As for claims of fraud in advertising, Tigar found Amin provided enough details for why the company’s descrip- tions could be misleading if there are other ingredients besides tuna in a tuna product. He also said at this stage in the litigation, nothing in the law requires Amin to provide specifics about the lab tests she and her attorneys had run on the tuna product.
Subway’s lawyer Mark C. Goodman did not respond to a request for comment by press time.
Spooked by backlash on social media, retail giant yanks its Juneteenth Ice Cream from freezer shelves
By JARRETTE FELLOWS, JR., Editor
LOS ANGELES (MNS)—Rattled by a potential backlash about the debut of its new dessert product Juneteenth Ice Cream, Walmart corporate officials pulled the item, which commemorates Juneteenth after criticism appeared on social media.
The ice cream, consisting of a swirl of red velvet and cheesecake flavors, features what appears to be an inoffensive proclamation: "Share and celebrate African-American culture, emancipation and enduring hope."
But some on social media have accused Walmart of using Juneteenth as a marketing scheme. One was comedian Roy Wood Jr., who tweeted, "Would you like some Juneteenth Ice cream on a Juneteenth plate as you sip your beer in a Juneteenth Koozie?"
Another man named Christopher, tweeted, "So what type of toppings do you put on this mess? Crushed souls and shackle-shaped sprinkles??? It’s a no for me."
Still a third tweeter who goes by the name, Uncle Samp, shared, "Walmart backed Juneteenth ice cream is in the same vein as what's happened to BLM, and Pride, and Anti Work. As our ideas become more 'main- stream' we have to think of how to protect them from being recuperated and de-radicalized."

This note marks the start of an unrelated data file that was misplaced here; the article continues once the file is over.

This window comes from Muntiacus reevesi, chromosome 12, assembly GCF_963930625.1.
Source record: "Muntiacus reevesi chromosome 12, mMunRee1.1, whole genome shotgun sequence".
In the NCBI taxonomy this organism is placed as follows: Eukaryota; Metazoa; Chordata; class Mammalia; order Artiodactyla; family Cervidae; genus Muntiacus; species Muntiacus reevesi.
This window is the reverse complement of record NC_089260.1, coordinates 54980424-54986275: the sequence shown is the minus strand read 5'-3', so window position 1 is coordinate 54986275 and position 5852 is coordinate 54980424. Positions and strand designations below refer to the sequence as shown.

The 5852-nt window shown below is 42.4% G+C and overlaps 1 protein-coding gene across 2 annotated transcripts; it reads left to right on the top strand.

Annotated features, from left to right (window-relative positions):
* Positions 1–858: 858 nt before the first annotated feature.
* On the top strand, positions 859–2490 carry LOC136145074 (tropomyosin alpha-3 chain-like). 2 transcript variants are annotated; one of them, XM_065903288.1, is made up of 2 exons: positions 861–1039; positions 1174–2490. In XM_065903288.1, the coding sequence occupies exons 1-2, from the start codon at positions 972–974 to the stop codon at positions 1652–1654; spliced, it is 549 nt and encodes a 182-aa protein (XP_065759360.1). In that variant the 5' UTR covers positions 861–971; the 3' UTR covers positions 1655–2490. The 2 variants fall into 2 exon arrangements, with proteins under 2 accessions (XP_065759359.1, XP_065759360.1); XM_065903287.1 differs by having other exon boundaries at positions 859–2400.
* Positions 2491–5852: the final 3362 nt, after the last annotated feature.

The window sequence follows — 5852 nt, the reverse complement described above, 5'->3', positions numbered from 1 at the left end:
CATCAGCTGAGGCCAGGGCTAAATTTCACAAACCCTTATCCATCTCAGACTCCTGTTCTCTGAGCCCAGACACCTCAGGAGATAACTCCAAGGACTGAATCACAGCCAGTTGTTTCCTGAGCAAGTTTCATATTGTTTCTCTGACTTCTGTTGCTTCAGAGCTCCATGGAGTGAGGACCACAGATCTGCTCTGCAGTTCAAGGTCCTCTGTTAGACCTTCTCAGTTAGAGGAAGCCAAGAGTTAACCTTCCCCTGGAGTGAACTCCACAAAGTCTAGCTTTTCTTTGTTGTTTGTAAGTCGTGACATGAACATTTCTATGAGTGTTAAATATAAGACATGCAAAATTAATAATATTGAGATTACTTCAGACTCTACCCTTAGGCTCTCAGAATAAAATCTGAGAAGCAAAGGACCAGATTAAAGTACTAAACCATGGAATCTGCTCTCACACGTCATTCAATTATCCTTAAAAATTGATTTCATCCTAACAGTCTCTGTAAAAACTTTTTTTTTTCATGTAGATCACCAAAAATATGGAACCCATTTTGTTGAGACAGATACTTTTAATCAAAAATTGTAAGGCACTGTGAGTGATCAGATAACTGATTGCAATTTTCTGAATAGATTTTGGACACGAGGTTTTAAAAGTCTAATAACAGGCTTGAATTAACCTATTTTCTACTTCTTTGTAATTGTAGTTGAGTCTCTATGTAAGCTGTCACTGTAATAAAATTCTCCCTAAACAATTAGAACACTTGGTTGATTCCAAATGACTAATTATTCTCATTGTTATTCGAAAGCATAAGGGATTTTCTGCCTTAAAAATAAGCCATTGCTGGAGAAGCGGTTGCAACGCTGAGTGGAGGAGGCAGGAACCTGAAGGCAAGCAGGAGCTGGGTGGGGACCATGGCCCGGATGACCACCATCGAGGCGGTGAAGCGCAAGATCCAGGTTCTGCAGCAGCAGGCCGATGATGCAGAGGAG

Estelle Goodlow, who said she read about the backlash and subsequent reaction by Walmart management on Facebook, laughed at Walmart's "overreaction. I think it's funny that they would pull the ice cream. I don't see anything wrong with it. I'm disappointed. I would have both some."
Walmart was apolegetic and released a statement to media outlets: "Juneteenth holiday marks a celebration of freedom and independence. However, we received feedback that a few items caused concern for some of our customers and we sincerely apologize. We are reviewing our assortment and will remove items as appropriate."
Juneteenth commemorates June 19, 1865, when Union soldiers brought the news of freedom to enslaved Black people in Galveston, Texas, two months after the Confederacy had surrendered. It was about 2 1/2 years after the Emancipation Proclamation of 1863 was signed by President Abraham Lincoln freeing slaves in Texas.
Grower, Plenty, names
Arama Kukutai CEO